Here is how Ayurveda approaches the treatment of Kaphaja Timira or cataract:
Nidana (Causative Factors)
Ayurveda identifies various factors that can contribute to eye diseases, including cataracts. These factors include taking a cold water bath when the body is hot, prolonged exposure to distant objects (e.g., excessive TV watching), sleep disturbances, continuous weeping, traumatic injury to the eyes, consumption of certain foods (e.g., sour and heavy foods), and observing minute objects for extended periods (e.g., excessive mobile phone use). Smoking is also one of the leading causes as it can vitiate Pitta and Vata doshas, leading to the aggravation of Timira.
According to Ayurvedic understanding, the pathogenesis of cataract involves the vitiated Doshas accumulating in the first Patala (layer) of the eye, leading to initial blurred vision. As the Doshas further spread to the second and third Patalas, the vision deteriorates, resulting in symptoms like seeing overlapping objects, double or triple images, and changes in object size perception. If the Doshas reach the fourth Patala, it can lead to a complete loss of vision (Linganasha).
Prevention and Management
Ayurveda suggests several measures to maintain eye health and prevent the progression of cataracts. These include avoiding the causative factors mentioned earlier, adopting a balanced and nutritious diet, protecting the eyes from injury and excessive strain, maintaining proper sleep patterns, and minimising exposure to harmful factors like smoking and excessive radiation.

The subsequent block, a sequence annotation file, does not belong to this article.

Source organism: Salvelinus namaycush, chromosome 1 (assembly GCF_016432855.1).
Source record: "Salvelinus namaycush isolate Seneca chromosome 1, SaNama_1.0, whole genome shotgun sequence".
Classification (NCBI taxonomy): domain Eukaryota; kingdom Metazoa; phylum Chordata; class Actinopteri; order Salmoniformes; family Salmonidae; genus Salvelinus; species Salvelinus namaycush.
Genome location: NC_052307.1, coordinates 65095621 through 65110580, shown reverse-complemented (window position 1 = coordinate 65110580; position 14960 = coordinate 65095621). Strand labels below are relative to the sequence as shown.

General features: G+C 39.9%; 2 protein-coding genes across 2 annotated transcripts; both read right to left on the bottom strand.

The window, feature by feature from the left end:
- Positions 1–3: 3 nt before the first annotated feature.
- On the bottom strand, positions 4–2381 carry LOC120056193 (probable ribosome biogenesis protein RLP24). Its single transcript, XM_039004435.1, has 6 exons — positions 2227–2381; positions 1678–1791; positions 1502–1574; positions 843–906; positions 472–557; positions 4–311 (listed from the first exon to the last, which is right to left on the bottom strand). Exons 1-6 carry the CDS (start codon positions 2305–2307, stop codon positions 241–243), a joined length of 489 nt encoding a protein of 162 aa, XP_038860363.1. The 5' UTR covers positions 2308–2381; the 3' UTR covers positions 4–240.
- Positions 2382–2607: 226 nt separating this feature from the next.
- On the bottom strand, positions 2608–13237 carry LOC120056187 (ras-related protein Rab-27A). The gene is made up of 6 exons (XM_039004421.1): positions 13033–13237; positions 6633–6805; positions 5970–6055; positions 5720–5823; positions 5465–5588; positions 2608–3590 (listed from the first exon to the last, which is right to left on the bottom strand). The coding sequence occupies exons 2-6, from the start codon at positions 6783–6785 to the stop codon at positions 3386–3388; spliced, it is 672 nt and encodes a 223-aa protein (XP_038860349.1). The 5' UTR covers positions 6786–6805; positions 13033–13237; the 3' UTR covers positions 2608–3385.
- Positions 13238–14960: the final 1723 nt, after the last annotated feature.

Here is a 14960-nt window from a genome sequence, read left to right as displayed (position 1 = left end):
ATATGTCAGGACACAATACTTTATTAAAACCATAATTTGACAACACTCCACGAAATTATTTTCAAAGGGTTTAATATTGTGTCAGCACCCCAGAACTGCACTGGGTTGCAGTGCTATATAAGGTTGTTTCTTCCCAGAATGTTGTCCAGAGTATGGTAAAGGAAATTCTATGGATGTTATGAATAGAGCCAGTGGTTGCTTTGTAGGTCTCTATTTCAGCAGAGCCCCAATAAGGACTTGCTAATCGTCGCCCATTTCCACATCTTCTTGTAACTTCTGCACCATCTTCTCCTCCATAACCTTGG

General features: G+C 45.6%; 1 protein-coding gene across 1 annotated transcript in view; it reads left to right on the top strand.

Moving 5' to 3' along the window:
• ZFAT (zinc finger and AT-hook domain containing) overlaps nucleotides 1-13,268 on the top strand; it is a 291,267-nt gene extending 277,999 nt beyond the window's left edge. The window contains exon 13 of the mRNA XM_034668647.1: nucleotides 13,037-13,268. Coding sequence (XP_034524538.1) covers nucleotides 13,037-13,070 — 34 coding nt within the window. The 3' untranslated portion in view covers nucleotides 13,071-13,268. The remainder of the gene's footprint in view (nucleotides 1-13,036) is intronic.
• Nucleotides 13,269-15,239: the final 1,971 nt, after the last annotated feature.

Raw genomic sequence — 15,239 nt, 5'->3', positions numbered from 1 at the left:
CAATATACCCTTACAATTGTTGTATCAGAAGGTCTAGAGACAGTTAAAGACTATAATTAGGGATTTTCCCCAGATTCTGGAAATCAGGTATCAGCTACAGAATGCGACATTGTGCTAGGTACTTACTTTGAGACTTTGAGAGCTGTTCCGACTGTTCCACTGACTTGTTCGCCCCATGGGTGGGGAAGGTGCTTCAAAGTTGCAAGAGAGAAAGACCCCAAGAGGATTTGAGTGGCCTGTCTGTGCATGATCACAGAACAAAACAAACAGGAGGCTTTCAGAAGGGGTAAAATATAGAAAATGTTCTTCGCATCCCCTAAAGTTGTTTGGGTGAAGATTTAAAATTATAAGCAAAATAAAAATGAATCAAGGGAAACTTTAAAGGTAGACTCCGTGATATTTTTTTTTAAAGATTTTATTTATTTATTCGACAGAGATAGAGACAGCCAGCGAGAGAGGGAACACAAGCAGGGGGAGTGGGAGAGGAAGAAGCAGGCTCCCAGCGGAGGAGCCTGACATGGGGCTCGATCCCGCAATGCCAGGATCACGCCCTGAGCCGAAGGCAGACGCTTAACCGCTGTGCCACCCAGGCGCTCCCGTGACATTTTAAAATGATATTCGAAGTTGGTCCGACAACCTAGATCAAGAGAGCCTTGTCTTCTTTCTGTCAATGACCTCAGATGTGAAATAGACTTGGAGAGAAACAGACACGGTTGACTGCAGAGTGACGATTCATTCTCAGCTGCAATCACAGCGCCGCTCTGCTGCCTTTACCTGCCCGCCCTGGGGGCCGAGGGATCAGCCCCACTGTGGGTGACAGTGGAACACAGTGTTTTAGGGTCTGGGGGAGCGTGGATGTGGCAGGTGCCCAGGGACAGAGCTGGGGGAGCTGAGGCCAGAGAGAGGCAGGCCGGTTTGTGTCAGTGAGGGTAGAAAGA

Ayurveda offers a range of therapies and treatments to manage cataracts and promote eye health, such as Panchakarma (detoxification procedures), Nasya (nasal administration of medicated oils), Tarpana (eye rejuvenation therapy), and various herbal formulations that help balance the doshas and nourish the eyes.
Disclaimer: Always consult with a qualified Ayurvedic practitioner before using any herbal formulation or therapy for cataracts.
The Final Takeaway
Cataracts are a common vision problem that can be easily diagnosed and treated. If you experience any symptoms of cataracts, it is important to visit an ophthalmologist for an exam. You can also consult an Ayurvedic practitioner to avail of Ayurvedic treatment for cataracts.
By taking steps to prevent cataracts and seeking treatment if necessary, you can maintain good vision and quality of life as you age.
- At what age do cataract symptoms typically appear?
Cataract symptoms usually become noticeable around the age of 60 or later, although the proteins in the eye’s lens start to break down around age 40. However, certain medical conditions like diabetes may cause symptoms to occur earlier.
- How common are cataracts globally?
According to the World Health Organization, approximately 17% of people worldwide suffer from cataracts. However, the prevalence of cataracts varies significantly across countries and regions. Middle-income and low-income nations tend to have a higher prevalence due to increased risk factors and limited access to cataract treatment.
- Do cataracts cause any discomfort?
Cataracts themselves do not typically cause pain. However, they can make your eyes more sensitive to light, leading to discomfort or sensitivity. If you experience any discomfort due to cataracts, it’s advisable to consult an eye care professional for evaluation and appropriate management.
- Is cataract surgery safe?
Cataract surgery is considered one of the safest and most frequently performed surgeries. Serious complications are rare, but it’s important to be aware of potential risks such as retinal detachment and infection. Discuss your individual risk factors with your healthcare provider before surgery, and inquire about how they can address any possible problems that may arise.
- What is the recovery time after cataract surgery?
After cataract surgery, mild pain and discomfort may be experienced, but your healthcare provider can provide pain relievers for the first day or two. Full recovery generally takes four to eight weeks, but improvements in vision can often be noticed sooner. Your provider will advise you on when it’s safe to resume your regular activities.